Vatican’s own goal
19/7/10; http://www.theage.com.au/national/letters/only-steps-have-been-backward-20100718-10fwp.html (3 Items)
The Vatican has again excelled itself. Its declaration that paedophilia among priests and religious is a crime is at last one great positive step. But its declaration that it is a similar ”crime” for a priest to ordain a woman must rank as one of the most negative and insensitive steps the Vatican has taken. No doubt the Vatican will hide behind Latin definitions of ”crime” or trot out the usual statement that ordinary people are incapable of understanding the theological philosophy behind it. Nevertheless, for many people in the church, myself included, the attitude to, and treatment of, women in the church by many in the hierarchy is archaic, offensive, anti-social and above all, certainly not Christian. But even within Vatican rules, I would not dare suggest that it is criminal. Ken Browne, Wheelers Hill
Vatican defends revised abuse rules
Alessandro nRizo, 19/7/10
The Vatican spokesman defended on Saturday a revised set of rules on clerical sex abuse as an essential and lasting response to abuse cases, but acknowledged the church will need to show long-term commitment if it wants to eradicate the crime. The Vatican issued its revised in-house rules this week, as it confronts one of the worst scandals in its recent history. Revelations of rape or other sexual abuse of minors by priests, and of cover-ups by bishops, have been piling up for months. The new norms target not only priests who molest children, but also those who molest the mentally disabled, and double the statute of limitations for such crimes. But the norms drew criticism by abuse victims who said there were few substantive changes. Vatican spokesman the Rev. Federico Lombardi maintained that with the new norms, “the church has taken an important step in addressing the question, with responses that will be lasting and have a profound impact.”
Catholic hierarchy is shamelessly warped
Maureen Dowd, 19/7/10; The Sydney Morning Herald; No Internet Text; Maureen Dowd is a columnist with The New York Times.
If the Vatican is trying to restore the impression its moral sense is intact, issuing a document that equates paedophilia with the ordination of women doesn’t really do that. The Catholic Church continued to heap insult upon injury when it revealed its long-awaited new rules on clergy sex abuse. The church believes in its own intrinsic holiness, despite all evidence to the contrary. It thinks it is making huge concessions on the unstoppable abuse scandal when it’s taking baby steps.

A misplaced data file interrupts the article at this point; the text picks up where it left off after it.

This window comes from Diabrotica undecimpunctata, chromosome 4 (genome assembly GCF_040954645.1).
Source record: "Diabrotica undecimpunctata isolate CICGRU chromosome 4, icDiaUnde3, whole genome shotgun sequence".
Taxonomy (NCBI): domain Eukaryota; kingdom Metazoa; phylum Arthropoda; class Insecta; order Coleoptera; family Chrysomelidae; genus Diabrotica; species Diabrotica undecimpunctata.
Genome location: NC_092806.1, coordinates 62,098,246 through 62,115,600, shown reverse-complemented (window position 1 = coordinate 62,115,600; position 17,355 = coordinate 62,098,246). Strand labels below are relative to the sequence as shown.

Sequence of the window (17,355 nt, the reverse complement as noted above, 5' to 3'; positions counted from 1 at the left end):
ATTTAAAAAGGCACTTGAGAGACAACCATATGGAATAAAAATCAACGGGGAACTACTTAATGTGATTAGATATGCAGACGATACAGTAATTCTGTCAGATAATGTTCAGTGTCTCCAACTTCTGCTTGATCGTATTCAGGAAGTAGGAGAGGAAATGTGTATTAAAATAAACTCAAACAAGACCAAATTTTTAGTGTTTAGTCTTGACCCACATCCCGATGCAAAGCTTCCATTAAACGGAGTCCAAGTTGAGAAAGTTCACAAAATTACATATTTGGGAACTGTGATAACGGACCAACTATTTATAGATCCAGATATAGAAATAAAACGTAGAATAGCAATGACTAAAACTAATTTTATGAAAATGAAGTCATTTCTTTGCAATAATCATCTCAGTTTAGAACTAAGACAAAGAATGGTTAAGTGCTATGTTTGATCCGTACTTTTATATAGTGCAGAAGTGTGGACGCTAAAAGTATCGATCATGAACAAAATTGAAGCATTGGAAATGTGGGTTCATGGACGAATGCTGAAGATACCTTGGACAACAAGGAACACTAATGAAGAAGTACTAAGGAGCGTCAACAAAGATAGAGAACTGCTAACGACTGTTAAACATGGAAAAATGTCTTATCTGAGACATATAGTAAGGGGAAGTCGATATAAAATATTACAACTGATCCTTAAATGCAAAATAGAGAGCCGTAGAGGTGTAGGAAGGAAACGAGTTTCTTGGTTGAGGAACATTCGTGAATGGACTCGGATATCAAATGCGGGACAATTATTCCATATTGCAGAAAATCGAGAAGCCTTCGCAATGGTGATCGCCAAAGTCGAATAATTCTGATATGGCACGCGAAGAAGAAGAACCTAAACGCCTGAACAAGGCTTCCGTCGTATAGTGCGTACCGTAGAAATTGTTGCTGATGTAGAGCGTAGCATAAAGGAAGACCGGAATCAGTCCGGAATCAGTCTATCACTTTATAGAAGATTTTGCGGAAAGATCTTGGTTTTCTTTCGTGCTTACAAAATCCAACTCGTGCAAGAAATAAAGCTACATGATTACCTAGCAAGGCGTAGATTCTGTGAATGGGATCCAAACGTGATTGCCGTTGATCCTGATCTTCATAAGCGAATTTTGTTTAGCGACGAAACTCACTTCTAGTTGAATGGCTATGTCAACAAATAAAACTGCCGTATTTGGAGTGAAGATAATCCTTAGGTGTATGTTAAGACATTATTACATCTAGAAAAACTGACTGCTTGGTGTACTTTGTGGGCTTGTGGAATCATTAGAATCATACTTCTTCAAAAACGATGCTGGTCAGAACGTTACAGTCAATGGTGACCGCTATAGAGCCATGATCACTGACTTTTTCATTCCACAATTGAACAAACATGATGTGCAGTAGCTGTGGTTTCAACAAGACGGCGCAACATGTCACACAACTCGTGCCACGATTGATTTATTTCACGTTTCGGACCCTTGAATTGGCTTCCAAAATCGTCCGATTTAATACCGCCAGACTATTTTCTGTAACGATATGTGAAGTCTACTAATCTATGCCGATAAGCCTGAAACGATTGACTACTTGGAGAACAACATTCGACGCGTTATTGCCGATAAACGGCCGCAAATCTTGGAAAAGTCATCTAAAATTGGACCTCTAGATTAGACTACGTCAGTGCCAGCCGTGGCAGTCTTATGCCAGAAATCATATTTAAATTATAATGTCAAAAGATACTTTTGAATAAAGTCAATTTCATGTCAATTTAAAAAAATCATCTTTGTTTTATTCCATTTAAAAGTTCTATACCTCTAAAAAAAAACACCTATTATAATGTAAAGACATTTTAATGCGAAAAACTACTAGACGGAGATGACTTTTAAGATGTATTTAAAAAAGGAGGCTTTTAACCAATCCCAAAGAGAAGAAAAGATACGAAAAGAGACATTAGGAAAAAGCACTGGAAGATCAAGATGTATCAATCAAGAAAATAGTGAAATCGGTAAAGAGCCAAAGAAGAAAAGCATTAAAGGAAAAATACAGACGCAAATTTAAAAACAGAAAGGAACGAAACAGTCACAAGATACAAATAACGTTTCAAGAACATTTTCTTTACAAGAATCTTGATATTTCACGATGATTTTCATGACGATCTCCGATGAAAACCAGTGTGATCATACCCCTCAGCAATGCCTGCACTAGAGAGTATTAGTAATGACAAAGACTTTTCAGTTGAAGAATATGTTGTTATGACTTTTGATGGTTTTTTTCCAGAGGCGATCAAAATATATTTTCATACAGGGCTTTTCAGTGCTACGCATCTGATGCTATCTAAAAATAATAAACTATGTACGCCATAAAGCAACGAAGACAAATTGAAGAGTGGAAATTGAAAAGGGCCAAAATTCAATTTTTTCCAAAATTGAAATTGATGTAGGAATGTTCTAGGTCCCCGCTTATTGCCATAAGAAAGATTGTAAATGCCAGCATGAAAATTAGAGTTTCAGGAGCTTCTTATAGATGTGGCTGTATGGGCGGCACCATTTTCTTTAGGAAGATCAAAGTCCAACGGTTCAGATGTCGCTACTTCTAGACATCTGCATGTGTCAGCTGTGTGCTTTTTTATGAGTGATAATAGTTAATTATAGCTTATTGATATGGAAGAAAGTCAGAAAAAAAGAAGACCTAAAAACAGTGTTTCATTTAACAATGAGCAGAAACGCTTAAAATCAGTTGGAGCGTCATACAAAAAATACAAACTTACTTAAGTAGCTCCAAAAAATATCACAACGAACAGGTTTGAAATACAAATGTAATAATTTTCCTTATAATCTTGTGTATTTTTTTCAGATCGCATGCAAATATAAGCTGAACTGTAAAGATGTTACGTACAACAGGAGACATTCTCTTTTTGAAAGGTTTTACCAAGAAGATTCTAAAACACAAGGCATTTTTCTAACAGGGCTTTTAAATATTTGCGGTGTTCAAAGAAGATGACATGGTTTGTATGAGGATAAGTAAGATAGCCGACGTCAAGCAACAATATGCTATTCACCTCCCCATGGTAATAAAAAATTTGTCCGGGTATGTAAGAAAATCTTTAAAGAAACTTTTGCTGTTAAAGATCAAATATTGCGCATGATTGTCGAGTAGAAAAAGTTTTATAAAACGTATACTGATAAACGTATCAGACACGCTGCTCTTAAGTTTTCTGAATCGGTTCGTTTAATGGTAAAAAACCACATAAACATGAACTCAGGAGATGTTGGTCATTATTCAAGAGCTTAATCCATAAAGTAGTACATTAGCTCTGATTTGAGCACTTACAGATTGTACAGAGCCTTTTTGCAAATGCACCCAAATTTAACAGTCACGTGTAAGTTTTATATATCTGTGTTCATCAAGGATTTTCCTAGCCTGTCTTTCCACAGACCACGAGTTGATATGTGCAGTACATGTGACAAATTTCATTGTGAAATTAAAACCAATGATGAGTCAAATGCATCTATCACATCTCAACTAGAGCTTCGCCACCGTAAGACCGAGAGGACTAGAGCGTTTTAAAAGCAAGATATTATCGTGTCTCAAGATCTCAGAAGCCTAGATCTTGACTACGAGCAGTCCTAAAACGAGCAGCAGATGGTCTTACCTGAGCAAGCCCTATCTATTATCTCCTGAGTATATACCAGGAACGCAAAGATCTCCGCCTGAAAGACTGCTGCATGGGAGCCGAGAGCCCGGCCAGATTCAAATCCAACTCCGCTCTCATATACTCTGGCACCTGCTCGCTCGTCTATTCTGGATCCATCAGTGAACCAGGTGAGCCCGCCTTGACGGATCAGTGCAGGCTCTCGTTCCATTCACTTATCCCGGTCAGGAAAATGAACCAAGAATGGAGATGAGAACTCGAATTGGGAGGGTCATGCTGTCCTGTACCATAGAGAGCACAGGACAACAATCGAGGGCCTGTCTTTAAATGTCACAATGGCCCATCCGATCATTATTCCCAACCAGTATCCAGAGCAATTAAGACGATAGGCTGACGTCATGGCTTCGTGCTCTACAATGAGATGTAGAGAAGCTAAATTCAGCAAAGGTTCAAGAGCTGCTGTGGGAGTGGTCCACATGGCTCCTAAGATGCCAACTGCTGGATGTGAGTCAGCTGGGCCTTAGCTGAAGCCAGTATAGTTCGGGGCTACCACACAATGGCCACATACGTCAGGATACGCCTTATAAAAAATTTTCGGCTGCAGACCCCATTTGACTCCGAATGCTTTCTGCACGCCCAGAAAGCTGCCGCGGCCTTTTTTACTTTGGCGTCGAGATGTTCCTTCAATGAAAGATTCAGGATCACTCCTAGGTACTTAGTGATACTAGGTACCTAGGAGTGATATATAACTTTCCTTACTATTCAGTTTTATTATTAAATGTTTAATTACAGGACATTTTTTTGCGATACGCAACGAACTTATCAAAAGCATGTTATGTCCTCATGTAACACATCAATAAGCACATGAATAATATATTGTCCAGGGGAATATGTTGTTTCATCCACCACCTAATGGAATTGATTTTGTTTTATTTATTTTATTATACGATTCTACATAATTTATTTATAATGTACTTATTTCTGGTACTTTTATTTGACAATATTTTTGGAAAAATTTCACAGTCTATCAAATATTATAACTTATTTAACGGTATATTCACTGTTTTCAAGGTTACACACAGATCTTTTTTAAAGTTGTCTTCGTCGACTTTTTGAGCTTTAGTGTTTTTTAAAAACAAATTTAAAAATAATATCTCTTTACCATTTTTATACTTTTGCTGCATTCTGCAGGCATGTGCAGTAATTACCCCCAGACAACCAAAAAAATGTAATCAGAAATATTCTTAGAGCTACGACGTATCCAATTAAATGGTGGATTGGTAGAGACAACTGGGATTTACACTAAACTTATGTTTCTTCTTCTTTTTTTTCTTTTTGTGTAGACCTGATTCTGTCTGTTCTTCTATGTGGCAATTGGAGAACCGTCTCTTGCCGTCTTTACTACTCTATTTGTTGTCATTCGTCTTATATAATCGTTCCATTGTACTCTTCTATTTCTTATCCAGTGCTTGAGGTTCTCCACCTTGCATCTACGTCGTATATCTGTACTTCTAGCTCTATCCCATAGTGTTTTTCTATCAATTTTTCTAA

The casuistic document did not issue a zero-tolerance policy to defrock priests after they are found guilty of paedophilia; it did not order bishops to report every instance of abuse to the police; it did not set up sanctions on bishops who sweep abuse under the rectory rug; it did not eliminate the statute of limitations for abused children; it did not tell bishops to stop lobbying legislatures to prevent child-abuse laws from being toughened.
There is no moral awakening here. All the penitence of the church is grudging and reactive. Church leaders are merely as penitent as they need to be to protect the institution.
After the Belgian police bracingly conducted raids on the church hierarchy, inspired in part by the horrifying case of a boy molested for years by his uncle, the bishop of Bruges, a case the church covered up for 25 years, the Pope did not applaud the more aggressive tack.
He condemned it.
A New York Times story recently debunked the spin that Cardinal Joseph Ratzinger had been one of the more alert officials on the issue of sexual abuse.
“The future Pope, it is now clear, was also part of a culture of non-responsibility, denial, legalistic foot-dragging and outright obstruction. More than any top Vatican official other than John Paul, it was Cardinal Ratzinger who might have taken decisive action in the 1990s to prevent the scandal from metastasising in country after country, growing to such proportions that it now threatens to consume his own papacy.”
If Roman Polanski were a priest, he’d still be working there.
Stupefyingly, the new Vatican document also links raping children with ordaining women as priests, deeming both “graviora delicta”, or grave offences. Clerics who attempt to ordain women can now be defrocked.
After the Vatican launched two inquisitions of American nuns, it didn’t seem possible the archconservative Il Papa and his paternalistic redoubt could get more unenlightened, but they have somehow managed it.
Letting women be priests — a way to help cleanse the church and move it beyond its infantilised and defensive state — is now on the list of awful sins right next to paedophilia, heresy, apostasy and schism.
Archbishop Donald Wuerl of Washington, the chairman of the committee on doctrine of the US Conference of Catholic Bishops, asserted, “The Catholic Church, through its long and constant teaching, holds that ordination has been, from the beginning, reserved to men, a fact which cannot be changed despite changing times.”But if it was reserved to celibate men centuries ago simply as a way for the church to keep land, why can’t it be changed? If a society makes strides in not subordinating women, why can’t the church reflect that?
If men prove that all-male hierarchies can get shamefully warped, why can’t they embrace the normality of equality?
The Vatican’s insistence on male prerogative is misogynistic poppycock.